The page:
7 Things to Know About a Basement Finishing Project

Many homes in North Carolina have a huge potential asset their owners aren’t taking advantage of: the basement. Most basements in our area are large enough to create a whole new living area, but at the time of initial construction, they’re often left in a condition where they’re not useful for much more than laundry and storage.

If you want a way to quickly increase the livable square footage of your home and drive up the house’s value, a basement finishing project can turn the space you barely use into something comfortable and practical.

But if you’re going to take the plunge and invest in basement finishing for your home, there’s a few things you should be aware of going into the project.  

1. The right lighting is important.

Basements don’t have access to the natural lighting options you’re used to throughout the rest of your house. It can be easy for homeowners to underestimate how much light they really need. Getting the lighting right is an important consideration if you want to be happy with the end result of your basement finishing. Most homeowners will want plenty of recessed LED canned lights to get the right effect.

2.  Make sure you get proper permits and inspections.

Like any other addition to your house, you need to make sure you obey all the local laws when getting your basement finished. In North Carolina, you’ll need to apply for a number of permits and make sure all updates are in line with local building codes. Multiple inspections are required for your basement finishing project to stay on the right side of the law. If you don’t know the ins and outs of the process, you’ll need a good contractor who knows the system to help you navigate things or you can ask for help at the local building permit office.

3. Expect to add a whole new HVAC system.     

You can’t depend on the HVAC system you have for the rest of the house to properly heat and cool your basement as well. If you want the space to be comfortable year-round, expect to need a whole new HVAC system for the basement area itself. Installing one in the space will also require new ductwork and building chases or a tray ceiling to keep it concealed.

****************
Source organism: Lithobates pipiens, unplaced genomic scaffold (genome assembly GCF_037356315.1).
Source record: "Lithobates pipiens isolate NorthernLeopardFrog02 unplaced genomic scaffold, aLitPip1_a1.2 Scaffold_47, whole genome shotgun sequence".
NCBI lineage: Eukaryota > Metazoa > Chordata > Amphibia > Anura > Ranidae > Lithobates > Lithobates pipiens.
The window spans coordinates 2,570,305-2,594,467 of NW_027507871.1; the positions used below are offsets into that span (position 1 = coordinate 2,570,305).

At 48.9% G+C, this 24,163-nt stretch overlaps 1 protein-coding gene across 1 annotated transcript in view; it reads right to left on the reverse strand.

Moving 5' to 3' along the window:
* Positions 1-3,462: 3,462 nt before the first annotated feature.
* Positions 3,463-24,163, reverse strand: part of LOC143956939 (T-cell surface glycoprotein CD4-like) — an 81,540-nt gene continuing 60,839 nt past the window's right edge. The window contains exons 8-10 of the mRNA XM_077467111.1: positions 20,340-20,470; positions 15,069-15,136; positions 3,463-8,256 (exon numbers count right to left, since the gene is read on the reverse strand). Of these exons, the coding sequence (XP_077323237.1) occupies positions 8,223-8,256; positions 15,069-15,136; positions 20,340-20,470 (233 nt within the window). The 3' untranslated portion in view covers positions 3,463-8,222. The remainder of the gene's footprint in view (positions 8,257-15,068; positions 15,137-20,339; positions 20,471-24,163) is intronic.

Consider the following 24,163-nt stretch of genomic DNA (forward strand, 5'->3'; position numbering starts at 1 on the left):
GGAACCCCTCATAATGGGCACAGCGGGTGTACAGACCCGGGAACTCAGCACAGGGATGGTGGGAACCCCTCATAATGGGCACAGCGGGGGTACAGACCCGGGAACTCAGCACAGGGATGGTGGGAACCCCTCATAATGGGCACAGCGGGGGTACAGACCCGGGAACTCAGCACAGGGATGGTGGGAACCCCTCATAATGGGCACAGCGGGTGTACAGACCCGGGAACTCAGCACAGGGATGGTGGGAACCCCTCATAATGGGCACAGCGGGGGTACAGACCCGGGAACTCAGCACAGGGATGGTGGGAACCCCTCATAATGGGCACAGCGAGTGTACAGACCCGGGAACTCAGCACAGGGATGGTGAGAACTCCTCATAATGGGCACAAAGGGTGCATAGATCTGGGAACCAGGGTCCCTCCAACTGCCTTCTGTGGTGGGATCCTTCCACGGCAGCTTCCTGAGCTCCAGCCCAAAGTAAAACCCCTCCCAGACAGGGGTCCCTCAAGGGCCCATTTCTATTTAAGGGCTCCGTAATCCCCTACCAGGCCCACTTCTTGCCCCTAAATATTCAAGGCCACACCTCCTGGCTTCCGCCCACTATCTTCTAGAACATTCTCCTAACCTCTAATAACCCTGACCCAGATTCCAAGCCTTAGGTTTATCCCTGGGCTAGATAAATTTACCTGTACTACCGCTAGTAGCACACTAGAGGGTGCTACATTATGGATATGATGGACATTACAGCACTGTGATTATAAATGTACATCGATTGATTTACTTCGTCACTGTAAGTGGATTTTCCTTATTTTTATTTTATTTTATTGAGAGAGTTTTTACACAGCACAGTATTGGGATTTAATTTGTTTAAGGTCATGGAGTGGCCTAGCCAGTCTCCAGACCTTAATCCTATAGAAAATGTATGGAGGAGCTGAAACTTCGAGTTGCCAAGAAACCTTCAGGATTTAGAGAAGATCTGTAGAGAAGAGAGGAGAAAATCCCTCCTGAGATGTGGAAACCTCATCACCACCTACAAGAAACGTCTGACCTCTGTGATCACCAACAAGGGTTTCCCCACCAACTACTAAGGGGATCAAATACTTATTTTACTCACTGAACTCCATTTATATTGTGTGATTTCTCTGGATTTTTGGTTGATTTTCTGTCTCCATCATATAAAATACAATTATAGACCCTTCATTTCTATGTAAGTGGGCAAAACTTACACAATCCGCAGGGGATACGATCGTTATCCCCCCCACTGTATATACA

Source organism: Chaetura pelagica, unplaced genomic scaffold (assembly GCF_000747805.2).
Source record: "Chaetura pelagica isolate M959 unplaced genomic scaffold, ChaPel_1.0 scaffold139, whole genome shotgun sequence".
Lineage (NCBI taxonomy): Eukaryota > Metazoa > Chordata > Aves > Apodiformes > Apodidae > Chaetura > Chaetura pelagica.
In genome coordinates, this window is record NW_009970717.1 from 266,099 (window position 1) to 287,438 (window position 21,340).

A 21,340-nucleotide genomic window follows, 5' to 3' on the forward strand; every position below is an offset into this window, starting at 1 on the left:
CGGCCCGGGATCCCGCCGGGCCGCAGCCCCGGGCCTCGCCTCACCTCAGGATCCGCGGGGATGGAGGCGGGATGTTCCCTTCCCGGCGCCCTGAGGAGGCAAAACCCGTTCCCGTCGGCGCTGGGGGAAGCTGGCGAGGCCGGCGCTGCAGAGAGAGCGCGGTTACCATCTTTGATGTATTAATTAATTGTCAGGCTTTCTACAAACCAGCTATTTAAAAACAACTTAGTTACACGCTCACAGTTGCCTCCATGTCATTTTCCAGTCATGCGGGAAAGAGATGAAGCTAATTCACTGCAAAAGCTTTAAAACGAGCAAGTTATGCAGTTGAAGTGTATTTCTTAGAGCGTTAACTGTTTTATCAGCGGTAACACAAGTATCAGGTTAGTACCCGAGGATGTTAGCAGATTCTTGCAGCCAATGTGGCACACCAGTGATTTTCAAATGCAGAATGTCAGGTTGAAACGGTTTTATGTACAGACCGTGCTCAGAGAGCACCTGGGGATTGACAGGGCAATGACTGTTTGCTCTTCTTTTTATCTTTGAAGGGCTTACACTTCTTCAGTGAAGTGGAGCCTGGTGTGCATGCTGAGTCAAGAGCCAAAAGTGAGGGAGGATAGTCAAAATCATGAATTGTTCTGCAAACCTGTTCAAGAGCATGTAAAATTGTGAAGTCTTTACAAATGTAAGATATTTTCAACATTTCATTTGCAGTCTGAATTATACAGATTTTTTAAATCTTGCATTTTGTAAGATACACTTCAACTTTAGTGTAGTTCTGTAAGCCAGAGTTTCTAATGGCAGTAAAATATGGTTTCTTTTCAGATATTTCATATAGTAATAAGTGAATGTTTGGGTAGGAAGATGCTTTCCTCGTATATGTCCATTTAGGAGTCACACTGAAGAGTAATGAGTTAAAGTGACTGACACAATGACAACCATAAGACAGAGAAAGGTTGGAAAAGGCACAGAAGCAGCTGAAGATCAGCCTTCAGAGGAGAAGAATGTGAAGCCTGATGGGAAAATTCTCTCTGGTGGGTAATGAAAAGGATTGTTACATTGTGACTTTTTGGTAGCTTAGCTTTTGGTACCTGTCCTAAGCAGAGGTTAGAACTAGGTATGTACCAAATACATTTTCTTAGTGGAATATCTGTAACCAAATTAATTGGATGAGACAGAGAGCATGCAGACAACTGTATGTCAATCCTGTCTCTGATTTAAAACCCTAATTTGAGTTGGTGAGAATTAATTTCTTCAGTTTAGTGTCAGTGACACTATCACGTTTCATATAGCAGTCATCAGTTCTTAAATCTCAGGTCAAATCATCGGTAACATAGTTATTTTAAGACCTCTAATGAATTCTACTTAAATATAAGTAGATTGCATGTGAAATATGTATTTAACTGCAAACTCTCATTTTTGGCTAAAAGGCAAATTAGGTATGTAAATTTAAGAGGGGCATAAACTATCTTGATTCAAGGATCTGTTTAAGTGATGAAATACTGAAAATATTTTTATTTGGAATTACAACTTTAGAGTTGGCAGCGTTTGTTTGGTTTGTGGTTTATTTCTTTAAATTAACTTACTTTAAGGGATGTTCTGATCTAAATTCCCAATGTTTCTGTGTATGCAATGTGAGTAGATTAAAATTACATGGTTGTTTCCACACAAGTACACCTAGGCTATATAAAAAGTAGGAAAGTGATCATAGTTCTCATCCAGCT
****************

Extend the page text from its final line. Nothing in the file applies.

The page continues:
4. Your basement will need to be waterproofed.

If water can seep into your basement, you’ll face the risks of mold and costly water damage that ruins how safe and comfortable your finished basement will be. Luckily, many North Carolina homes built within the past twenty years were properly waterproofed when they were built.

But for older homes, a basement finishing project will generally include the need to excavate the area around the exterior of the basement in order to waterproof the space. While there are also methods you can consider for waterproofing the space from the inside, construction experts generally recommend outside waterproofing for better results.

5. Plan on making your basement match your upstairs.

If you want your finished basement to feel like a proper part of your home—and especially if you want future buyers to see it that way as well and value it accordingly—then it’s important to design your basement to match the rest of the house in style and quality. That means putting a true sheetrock ceiling in and making sure the trim and hardware in the finished basement matches the upstairs.

Even if you’re not planning to sell any time in the near future, it’s worth keeping those future potential buyers in mind when planning your basement finishing. Will they see the space as a natural extension of the home, or will it still have that unpleasant dungeon feel that unfinished basements have?

6. Expect a basic basement finishing project to last a few months.    

Having a finished basement offers some significant benefits, but getting it done is a pretty big project. You want to have realistic expectations going in. A basement finishing project for a home built in the last twenty years that includes standard features like a small kitchenette, a bedroom, bathroom, and a living room space, will generally cost at least $65 per foot and take 3 to 4 months to complete. But obviously the cost and time commitment of each project will vary based on the specific details.

7.  Don’t try to do it yourself (unless you’re a professional).

For home improvement projects like basement finishing, those with some DIY skill may consider taking on the job themselves. Even if you’re pretty good with basic around-the-house projects, tackling basement finishing on your own is unwise unless you’re a professional contractor.

Since basement finishing requires dealing with various plumbing and electrical parts that need to be rerouted and addressed, it would be far too easy for an amateur to make expensive or even dangerous mistakes. And because the project needs to be done according to local business codes and include the proper inspections, you’re better off hiring someone that knows the process well enough to keep you on the right side of local law.

Start Your Basement Finishing Project

If you’re considering turning your basement into a space your family can take more advantage of, make sure you find a skilled professional contractor to help you through the project. Fineline Construction has over 20 years of experience finishing basements in the Charlotte area.

We not only know how to navigate the local permits and building codes, we also know how to help homeowners evaluate all potential issues that might arise, and create a basement finishing plan that fits within your budget. To start getting the details of your plan into place, set up a consultation today.